20. OMG I thought I was dying when this happened to me around week 22! I was just sitting at my desk and all of the sudden felt like I had overexerted outdoors in the heat! I jumped up because I needed a fan blowing on me asap, and I had to yell to my office admin that I was going to lay on the ground to faint and I needed a wet paper towel for my forehead. After laying down for a few minutes and drinking cold water, I felt better but I was freaked out. Now (week 31) I know it is very related to how full my stomach/colon is (gross). The week after my first episode I went in for a regular ob appointment and I hadn’t gone to the restroom yet that day and after laying down for doppler, I started to have an episode in front of the midwife. Now I know to be very careful about how much I eat during the day before making room for the food. It’s terrifying to start to get that feeling but now I know I have to lay down immediately and get cold air blowing on me and be more aware of how much food I scarf down and when. Glad to hear I am not alone…what a crazy thing to experience!

  21. Im 34 weeks pregnant and this has happened to me about 5 times during my pregnancy- including today, which was really scary. I get episodes at all times of day- doesn’t matter if I’ve eaten or not, they just come randomly! I live in NYC and take the subway to work. In total, my commute is about 45 minutes of walking, standing, walking up stairs and sitting on a crowded hot subway. I’ve tried to “tough it out” but I learned my lesson after I’ve fainted three times now on the subway. It always ends in me slumping over, hyperventilating and crying… bc I get scared? I don’t know why I cry? Many people on the subway/train unfortunately do not offer their seat to a pregnant woman even though they are supposed to, so don’t be afraid to speak up and ask to have a seat!!! . My doctor told me to avoid hot cramped trains, and that those compression socks would help, so I am looking into buying them.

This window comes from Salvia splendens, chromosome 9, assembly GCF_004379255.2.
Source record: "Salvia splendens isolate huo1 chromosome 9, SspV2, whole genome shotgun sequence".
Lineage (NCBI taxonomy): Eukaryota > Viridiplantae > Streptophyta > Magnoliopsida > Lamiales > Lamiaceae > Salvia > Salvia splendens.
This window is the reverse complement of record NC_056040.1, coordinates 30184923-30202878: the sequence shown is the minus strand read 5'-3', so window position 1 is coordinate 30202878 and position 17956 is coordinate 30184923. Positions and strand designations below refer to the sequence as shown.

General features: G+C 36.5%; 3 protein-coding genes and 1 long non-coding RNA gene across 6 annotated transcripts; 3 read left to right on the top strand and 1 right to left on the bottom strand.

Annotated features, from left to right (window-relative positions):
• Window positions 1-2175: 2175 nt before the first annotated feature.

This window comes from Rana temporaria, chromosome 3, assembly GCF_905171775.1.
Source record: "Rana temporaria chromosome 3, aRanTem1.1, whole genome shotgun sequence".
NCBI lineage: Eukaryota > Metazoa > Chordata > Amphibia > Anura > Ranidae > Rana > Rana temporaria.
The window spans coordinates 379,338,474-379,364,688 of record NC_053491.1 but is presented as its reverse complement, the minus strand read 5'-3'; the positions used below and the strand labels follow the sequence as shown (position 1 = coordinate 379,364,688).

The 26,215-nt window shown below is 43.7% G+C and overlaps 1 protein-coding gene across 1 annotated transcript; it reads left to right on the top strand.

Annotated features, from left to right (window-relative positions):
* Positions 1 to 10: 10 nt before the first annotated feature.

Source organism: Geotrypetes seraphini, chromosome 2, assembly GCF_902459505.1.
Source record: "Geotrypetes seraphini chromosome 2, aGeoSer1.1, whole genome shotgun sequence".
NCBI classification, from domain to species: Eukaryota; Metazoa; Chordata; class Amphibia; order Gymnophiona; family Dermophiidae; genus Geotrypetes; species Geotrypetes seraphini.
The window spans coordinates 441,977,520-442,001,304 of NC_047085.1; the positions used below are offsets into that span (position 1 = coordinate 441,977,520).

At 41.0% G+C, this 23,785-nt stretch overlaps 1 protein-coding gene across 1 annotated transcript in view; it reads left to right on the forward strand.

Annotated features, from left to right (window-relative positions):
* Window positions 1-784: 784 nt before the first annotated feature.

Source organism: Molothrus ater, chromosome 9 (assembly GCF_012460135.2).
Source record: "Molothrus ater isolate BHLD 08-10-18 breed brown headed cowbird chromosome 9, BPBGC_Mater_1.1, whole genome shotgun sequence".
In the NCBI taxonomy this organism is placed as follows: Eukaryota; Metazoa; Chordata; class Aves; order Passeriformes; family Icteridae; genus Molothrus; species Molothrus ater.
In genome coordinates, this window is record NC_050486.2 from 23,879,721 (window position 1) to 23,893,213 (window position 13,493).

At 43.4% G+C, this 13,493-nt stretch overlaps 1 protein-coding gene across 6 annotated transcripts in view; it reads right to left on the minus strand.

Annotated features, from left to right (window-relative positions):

I had to learn my lesson the hard way, so take care of yourselves out there mamas!
    Go easy on yourself and don’t force yourself to keep up with other people or work.

  22. I had this same thing happen with my first pregnancy. Does anyone know whether this means I’m likely to go through this again if I get pregnant again? Thanks

  23. Omg what a relief.. this is actually my first pregnancy and I’m 9 weeks pregnant. I’ve been feeling faint & I do tend to get tunnel vision only when I’m outside for a long period of time or when I feel far from home. I’ve passed out twice and it was honestly the worse feeling ever. I feel as if my heart is gonna come out of my chest.. I also have anxiety so that makes it worse & I tend to get shaky and sweaty. I only get these symptoms when I’m outside and when I’m exposed to the heat. I am a teen mom and half these posts are with mothers that’s way far along then I am. Wow I hope these symptoms go away 😩 I’m still early. I get so anxious that I feel like I have to stay home all day

  24. Hi,

    I actually had vasalvagal prior to pregnancy and hadn’t had an episode in at least 6 years, i found that now that I am pregnant I am experiencing them again, but instead of fainting like usual I am vomitting. Be careful though this can effect your heart and your ob may send you to a cardiologist.

  25. Hello All,
    I’m glad I found this post. Did any of you experience twitching when you passed out? While my midwife was measuring my belly I came over dizzy and very hot and passed out for about 10 seconds and I was twitching apparently.

    • My husband has had a few episodes and when he passes out he twitches. I think that’s normal for vasalvagal fainting episode